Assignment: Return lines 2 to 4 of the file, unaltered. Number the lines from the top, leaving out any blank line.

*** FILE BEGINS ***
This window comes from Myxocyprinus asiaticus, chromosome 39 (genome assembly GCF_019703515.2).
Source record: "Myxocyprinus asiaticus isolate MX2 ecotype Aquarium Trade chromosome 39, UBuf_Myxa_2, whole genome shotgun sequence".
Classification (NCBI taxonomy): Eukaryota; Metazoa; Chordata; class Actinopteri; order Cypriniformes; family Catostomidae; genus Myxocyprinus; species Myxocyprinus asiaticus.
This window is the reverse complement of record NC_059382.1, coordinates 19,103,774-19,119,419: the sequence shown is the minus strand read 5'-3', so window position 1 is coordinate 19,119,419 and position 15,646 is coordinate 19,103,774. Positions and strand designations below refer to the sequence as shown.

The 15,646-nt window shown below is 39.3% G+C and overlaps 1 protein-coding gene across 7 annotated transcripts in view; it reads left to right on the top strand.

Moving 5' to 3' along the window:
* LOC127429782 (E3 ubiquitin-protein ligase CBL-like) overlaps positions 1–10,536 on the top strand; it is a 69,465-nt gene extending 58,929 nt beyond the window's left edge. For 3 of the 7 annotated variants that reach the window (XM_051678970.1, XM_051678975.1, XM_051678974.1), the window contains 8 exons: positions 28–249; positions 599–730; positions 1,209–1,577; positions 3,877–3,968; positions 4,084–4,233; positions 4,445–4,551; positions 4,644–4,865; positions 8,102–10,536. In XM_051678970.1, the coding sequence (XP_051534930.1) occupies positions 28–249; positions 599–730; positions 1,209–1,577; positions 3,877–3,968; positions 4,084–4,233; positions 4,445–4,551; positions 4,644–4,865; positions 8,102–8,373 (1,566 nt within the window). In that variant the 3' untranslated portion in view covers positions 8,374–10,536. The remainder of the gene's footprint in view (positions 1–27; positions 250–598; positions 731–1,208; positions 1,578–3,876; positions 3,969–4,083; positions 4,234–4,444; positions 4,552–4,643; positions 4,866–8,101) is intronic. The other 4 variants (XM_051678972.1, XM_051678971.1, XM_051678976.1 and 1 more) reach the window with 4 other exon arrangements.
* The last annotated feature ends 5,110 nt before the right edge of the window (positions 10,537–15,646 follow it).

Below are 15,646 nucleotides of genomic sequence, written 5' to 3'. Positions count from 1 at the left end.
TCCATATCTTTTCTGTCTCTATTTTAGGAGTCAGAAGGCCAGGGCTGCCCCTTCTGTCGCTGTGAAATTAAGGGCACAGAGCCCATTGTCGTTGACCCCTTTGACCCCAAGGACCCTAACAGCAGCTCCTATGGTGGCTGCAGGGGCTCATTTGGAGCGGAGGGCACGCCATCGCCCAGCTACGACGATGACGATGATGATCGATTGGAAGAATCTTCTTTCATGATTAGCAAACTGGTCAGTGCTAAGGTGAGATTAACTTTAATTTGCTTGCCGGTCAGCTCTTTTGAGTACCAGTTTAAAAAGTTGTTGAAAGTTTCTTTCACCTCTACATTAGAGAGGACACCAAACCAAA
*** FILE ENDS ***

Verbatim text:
Source record: "Myxocyprinus asiaticus isolate MX2 ecotype Aquarium Trade chromosome 39, UBuf_Myxa_2, whole genome shotgun sequence".
Classification (NCBI taxonomy): Eukaryota; Metazoa; Chordata; class Actinopteri; order Cypriniformes; family Catostomidae; genus Myxocyprinus; species Myxocyprinus asiaticus.
This window is the reverse complement of record NC_059382.1, coordinates 19,103,774-19,119,419: the sequence shown is the minus strand read 5'-3', so window position 1 is coordinate 19,119,419 and position 15,646 is coordinate 19,103,774. Positions and strand designations below refer to the sequence as shown.